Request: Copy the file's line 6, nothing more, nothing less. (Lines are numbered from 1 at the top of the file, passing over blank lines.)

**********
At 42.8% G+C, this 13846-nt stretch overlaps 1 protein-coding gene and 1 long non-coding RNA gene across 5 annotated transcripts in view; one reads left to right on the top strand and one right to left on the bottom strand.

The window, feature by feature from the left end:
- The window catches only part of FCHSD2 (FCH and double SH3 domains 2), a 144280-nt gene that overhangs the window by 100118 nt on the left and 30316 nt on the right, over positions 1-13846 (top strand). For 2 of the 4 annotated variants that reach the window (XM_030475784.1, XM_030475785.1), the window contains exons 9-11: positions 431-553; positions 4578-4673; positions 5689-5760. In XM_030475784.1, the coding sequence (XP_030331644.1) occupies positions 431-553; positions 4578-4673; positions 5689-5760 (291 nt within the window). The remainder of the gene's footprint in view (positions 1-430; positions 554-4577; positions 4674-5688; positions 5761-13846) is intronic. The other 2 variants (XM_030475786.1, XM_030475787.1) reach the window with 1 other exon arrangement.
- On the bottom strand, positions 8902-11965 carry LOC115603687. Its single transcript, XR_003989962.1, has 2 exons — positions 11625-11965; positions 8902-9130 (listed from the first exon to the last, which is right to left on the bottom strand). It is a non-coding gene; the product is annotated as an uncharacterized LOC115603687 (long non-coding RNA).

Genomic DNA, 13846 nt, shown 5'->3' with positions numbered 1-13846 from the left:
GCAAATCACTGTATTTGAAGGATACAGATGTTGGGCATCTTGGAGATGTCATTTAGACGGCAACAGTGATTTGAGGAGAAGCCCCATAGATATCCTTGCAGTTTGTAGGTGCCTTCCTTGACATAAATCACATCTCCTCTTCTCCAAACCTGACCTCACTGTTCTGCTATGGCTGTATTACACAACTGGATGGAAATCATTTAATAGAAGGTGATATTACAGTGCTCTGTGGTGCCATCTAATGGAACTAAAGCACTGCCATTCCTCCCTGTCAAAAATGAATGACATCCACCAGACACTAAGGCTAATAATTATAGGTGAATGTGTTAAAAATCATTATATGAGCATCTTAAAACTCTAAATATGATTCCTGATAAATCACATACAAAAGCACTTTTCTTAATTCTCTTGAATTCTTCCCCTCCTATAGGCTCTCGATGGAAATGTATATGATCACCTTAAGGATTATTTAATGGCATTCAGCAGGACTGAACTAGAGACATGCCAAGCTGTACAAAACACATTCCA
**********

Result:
GCAAATCACTGTATTTGAAGGATACAGATGTTGGGCATCTTGGAGATGTCATTTAGACGGCAACAGTGATTTGAGGAGAAGCCCCATAGATATCCTTGCAGTTTGTAGGTGCCTTCCTTGACATAAATCACATCTCCTCTTCTCCAAACCTGACCTCACTGTTCTGCTATGGCTGTATTACACAACTGGATGGAAATCATTTAATAGAAGGTGATATTACAGTGCTCTGTGGTGCCATCTAATGGAACTAAAGCACTGCCATTCCTCCCTGTCAAAAATGAATGACATCCACCAGACACTAAGGCTAATAATTATAGGTGAATGTGTTAAAAATCATTATATGAGCATCTTAAAACTCTAAATATGATTCCTGATAAATCACATACAAAAGCACTTTTCTTAATTCTCTTGAATTCTTCCCCTCCTATAGGCTCTCGATGGAAATGTATATGATCACCTTAAGGATTATTTAATGGCATTCAGCAGGACTGAACTAGAGACATGCCAAGCTGTACAAAACACATTCCA